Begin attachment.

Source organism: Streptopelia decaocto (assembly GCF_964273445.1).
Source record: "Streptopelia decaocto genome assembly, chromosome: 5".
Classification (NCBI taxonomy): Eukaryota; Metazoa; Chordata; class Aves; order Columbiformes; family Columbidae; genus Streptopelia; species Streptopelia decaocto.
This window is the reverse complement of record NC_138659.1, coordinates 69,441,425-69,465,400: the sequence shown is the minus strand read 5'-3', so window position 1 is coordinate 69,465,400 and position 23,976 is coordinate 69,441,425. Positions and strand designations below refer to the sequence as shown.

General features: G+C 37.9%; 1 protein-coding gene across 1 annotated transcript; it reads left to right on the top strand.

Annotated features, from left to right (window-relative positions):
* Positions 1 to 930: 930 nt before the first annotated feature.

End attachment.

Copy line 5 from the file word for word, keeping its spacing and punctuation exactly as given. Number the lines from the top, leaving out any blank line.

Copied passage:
General features: G+C 37.9%; 1 protein-coding gene across 1 annotated transcript; it reads left to right on the top strand.